In response to an unprecedented population decline, the Japanese government has taken an unconventional step by investing taxpayer money in a dating app named Tapple. The app aims to connect individuals based on mutual hobbies and interests, aiming to address the country’s demographic challenges.
Tokyo, the nation’s capital, stands out with the highest percentage of never-married individuals at 50, reflecting a broader trend of a solitary lifestyle in Japan. Tapple’s website encourages users with a rhetorical question, “Why don’t you find a nice lover too?”—a loose translation from Japanese.
The demographic landscape reveals that one in 10 Japanese residents is 80 and above, contributing to the country’s title of the world’s oldest population. This aging population poses a significant challenge as elderly individuals typically do not contribute to procreation. In response, the government has turned its attention to the younger demographic, employing matchmaking apps and virtual dating as potential solutions.
Dating apps have emerged as a popular method for seeking romantic partners, with Tokyo’s 2021 survey indicating that 14.5 percent of respondents favor these platforms. To ensure the authenticity of users and deter married individuals, the app’s verification process requires documentation from users’ hometowns to confirm their unmarried status. Through this verification strategy, Tokyo aims to leverage social media to address abuse concerns, anticipating a positive impact on the industry.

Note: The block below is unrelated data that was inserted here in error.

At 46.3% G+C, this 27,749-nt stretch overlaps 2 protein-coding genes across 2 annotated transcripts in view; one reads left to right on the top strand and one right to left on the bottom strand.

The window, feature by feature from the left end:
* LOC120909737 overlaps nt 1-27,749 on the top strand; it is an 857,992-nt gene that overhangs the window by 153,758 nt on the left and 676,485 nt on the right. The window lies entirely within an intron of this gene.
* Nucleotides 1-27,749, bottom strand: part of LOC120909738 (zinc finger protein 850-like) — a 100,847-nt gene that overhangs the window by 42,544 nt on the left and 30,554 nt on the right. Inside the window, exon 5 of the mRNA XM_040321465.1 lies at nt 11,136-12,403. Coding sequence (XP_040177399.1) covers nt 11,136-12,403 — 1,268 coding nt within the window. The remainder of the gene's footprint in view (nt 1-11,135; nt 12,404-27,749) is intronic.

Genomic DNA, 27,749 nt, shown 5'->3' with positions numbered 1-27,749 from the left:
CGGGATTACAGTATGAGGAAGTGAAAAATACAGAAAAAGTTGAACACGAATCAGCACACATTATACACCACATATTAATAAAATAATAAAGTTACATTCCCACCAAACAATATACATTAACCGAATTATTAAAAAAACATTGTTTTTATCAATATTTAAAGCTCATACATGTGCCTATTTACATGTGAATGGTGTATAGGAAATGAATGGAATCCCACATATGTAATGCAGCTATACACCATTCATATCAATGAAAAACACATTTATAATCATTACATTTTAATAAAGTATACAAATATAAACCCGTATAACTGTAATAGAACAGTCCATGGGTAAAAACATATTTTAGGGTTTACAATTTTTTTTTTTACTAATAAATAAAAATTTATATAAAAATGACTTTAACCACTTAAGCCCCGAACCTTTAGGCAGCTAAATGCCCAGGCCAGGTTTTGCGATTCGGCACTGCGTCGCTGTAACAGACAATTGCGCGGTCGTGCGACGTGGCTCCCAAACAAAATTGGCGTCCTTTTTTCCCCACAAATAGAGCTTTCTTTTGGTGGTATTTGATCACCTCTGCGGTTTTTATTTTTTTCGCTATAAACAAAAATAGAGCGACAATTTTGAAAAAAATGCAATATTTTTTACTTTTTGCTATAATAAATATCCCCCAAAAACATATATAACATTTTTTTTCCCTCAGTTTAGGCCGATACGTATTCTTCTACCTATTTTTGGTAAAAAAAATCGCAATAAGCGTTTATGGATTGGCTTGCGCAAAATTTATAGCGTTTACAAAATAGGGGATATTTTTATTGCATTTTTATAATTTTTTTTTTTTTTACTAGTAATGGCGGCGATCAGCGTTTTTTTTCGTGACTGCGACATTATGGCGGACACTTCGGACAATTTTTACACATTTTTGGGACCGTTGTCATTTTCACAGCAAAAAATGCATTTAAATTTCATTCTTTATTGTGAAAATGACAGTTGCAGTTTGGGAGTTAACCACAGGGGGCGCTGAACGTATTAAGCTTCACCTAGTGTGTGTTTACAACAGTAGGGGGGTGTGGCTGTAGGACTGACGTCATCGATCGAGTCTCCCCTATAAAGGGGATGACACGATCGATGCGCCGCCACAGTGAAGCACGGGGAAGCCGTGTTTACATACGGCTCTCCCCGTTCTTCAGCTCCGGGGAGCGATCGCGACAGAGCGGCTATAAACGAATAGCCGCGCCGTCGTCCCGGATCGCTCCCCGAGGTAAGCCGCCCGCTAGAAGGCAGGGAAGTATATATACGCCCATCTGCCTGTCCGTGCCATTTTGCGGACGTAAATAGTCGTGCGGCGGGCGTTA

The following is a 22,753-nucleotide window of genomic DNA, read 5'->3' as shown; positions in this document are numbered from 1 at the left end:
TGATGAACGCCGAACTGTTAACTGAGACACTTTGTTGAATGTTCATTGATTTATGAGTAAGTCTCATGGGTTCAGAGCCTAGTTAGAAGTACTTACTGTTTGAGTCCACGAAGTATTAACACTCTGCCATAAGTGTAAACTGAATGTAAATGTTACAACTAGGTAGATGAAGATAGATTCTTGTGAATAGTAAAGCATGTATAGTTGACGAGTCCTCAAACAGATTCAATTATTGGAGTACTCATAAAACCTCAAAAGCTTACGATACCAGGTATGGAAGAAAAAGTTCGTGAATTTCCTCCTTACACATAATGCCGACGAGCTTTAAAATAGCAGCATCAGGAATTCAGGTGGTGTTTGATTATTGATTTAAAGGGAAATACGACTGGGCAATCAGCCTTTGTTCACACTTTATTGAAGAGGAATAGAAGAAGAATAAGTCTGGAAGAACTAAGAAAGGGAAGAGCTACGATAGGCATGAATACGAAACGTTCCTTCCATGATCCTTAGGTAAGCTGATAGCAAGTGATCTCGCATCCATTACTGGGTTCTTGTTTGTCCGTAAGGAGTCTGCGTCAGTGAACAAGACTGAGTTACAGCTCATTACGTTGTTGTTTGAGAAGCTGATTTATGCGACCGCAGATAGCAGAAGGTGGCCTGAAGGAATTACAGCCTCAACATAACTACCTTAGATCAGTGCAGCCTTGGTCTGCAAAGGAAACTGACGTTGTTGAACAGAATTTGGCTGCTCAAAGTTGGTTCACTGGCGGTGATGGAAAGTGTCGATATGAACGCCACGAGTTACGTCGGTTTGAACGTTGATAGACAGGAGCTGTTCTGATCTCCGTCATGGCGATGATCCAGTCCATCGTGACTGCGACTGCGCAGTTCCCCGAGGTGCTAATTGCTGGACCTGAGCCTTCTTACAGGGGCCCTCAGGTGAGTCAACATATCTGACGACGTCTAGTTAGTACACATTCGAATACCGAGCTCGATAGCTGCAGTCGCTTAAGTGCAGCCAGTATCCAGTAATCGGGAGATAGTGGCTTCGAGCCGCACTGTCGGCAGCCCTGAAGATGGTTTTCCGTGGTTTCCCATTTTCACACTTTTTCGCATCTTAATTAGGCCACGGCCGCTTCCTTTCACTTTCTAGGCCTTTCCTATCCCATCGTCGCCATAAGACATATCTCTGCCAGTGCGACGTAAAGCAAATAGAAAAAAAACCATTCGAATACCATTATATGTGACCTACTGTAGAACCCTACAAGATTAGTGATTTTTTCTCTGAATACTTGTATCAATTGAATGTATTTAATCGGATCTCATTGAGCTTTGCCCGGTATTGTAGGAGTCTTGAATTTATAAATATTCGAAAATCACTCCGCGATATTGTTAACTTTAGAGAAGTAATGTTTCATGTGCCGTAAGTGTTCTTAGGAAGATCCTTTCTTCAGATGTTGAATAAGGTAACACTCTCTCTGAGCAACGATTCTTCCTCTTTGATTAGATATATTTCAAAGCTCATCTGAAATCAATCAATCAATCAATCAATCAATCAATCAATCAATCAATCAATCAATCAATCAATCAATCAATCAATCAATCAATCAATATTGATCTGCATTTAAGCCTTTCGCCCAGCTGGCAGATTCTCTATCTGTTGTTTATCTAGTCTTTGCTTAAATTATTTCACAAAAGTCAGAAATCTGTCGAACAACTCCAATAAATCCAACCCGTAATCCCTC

Despite these efforts, skepticism persists. As reported by the South China Morning Post, critics question the efficacy of a taxpayer-funded dating app to solve the challenges singles face. They argue that fundamental issues such as financial constraints are at the root of the decline in marriages and childbirth. A government estimate reveals that up to 42 percent of Japanese women born in 2005 may choose not to embrace motherhood, posing a potential threat to the nation’s social security program.
In response to critics, some argue that the government should prioritize addressing these fundamental issues rather than investing in dating apps. Financial constraints, difficulties in meeting potential partners, and discomfort with private matchmaking services are significant obstacles to marriage.
The question remains: Can a dating app effectively tackle the complex challenges in a nation ranked as the world’s third loneliest? Only time will tell.